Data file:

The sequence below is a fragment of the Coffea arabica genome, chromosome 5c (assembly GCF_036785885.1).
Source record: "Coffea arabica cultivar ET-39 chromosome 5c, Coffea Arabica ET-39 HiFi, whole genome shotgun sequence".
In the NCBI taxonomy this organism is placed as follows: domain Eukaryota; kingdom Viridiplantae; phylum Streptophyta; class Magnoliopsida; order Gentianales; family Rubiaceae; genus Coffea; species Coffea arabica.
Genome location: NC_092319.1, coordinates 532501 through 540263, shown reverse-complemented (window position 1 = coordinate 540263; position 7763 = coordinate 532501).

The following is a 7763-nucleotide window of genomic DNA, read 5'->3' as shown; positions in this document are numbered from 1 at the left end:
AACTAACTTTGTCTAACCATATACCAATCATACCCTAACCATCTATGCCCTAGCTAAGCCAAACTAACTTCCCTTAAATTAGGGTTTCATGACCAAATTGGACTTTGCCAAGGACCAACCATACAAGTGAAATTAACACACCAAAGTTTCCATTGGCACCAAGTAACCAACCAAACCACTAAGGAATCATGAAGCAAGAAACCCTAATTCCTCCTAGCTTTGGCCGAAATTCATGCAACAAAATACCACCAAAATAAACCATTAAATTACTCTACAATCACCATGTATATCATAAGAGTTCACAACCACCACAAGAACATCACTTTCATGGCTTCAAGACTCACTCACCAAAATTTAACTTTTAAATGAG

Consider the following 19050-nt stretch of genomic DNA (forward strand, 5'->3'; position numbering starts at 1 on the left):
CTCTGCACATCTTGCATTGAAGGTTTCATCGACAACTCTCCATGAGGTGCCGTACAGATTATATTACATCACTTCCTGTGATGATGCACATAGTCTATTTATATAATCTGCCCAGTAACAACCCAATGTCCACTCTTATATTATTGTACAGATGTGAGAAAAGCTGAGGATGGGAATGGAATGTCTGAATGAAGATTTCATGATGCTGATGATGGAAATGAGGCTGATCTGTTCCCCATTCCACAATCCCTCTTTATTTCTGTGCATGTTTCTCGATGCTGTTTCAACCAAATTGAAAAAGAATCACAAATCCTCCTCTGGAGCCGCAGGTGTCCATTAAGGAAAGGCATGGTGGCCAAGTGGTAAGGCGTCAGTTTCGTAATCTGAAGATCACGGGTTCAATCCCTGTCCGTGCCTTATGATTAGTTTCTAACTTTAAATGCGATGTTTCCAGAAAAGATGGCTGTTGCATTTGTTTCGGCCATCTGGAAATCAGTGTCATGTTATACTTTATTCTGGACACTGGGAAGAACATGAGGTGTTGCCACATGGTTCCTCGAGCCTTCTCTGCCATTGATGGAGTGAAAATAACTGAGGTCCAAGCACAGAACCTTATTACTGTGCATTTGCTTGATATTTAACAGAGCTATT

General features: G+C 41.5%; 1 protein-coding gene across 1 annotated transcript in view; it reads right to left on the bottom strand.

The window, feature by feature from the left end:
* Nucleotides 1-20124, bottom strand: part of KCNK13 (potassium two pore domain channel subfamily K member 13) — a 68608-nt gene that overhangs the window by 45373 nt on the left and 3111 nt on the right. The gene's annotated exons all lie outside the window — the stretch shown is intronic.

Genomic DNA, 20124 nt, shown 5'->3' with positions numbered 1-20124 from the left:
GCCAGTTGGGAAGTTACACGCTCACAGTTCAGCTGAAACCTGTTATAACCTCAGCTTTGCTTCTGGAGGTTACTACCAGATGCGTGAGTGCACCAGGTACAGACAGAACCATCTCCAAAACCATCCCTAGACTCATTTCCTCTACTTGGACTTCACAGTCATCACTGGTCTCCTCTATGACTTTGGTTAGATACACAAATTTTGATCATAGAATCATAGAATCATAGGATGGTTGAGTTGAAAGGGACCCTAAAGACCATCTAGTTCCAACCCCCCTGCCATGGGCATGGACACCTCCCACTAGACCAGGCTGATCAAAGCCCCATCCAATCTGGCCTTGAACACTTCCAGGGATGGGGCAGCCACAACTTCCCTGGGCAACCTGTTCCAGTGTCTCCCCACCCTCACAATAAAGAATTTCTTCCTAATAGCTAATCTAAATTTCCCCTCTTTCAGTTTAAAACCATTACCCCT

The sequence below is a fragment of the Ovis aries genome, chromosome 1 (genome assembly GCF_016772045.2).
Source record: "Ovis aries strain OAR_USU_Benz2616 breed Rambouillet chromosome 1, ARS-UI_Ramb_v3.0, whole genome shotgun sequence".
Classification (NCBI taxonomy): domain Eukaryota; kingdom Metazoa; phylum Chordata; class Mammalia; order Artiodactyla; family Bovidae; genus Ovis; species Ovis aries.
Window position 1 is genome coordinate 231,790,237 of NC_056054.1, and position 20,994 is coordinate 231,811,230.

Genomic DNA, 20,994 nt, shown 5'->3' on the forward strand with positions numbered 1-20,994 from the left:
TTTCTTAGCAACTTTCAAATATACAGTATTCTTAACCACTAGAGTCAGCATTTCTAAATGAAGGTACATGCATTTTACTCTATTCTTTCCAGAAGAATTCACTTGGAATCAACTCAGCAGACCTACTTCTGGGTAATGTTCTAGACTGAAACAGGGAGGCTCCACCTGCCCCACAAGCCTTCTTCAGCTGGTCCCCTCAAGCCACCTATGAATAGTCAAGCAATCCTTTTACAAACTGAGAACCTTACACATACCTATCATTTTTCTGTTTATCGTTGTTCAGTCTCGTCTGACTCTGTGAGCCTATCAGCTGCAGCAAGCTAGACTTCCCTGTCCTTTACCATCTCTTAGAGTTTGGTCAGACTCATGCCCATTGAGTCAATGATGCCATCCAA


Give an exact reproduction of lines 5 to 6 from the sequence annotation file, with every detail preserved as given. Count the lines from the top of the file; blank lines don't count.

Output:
The following is a 7763-nucleotide window of genomic DNA, read 5'->3' as shown; positions in this document are numbered from 1 at the left end:
AACTAACTTTGTCTAACCATATACCAATCATACCCTAACCATCTATGCCCTAGCTAAGCCAAACTAACTTCCCTTAAATTAGGGTTTCATGACCAAATTGGACTTTGCCAAGGACCAACCATACAAGTGAAATTAACACACCAAAGTTTCCATTGGCACCAAGTAACCAACCAAACCACTAAGGAATCATGAAGCAAGAAACCCTAATTCCTCCTAGCTTTGGCCGAAATTCATGCAACAAAATACCACCAAAATAAACCATTAAATTACTCTACAATCACCATGTATATCATAAGAGTTCACAACCACCACAAGAACATCACTTTCATGGCTTCAAGACTCACTCACCAAAATTTAACTTTTAAATGAG